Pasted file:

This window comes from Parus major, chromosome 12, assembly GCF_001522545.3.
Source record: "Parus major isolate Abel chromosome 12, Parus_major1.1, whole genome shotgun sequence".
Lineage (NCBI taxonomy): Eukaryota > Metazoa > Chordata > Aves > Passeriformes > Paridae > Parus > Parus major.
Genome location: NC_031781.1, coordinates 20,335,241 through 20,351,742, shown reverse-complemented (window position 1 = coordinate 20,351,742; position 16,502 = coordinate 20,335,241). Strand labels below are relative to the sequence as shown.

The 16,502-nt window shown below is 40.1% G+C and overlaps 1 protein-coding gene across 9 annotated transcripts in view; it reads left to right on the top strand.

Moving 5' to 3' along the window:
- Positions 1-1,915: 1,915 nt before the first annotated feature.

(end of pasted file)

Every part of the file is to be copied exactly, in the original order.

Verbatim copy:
This window comes from Parus major, chromosome 12, assembly GCF_001522545.3.
Source record: "Parus major isolate Abel chromosome 12, Parus_major1.1, whole genome shotgun sequence".
Lineage (NCBI taxonomy): Eukaryota > Metazoa > Chordata > Aves > Passeriformes > Paridae > Parus > Parus major.
Genome location: NC_031781.1, coordinates 20,335,241 through 20,351,742, shown reverse-complemented (window position 1 = coordinate 20,351,742; position 16,502 = coordinate 20,335,241). Strand labels below are relative to the sequence as shown.

The 16,502-nt window shown below is 40.1% G+C and overlaps 1 protein-coding gene across 9 annotated transcripts in view; it reads left to right on the top strand.

Moving 5' to 3' along the window:
- Positions 1-1,915: 1,915 nt before the first annotated feature.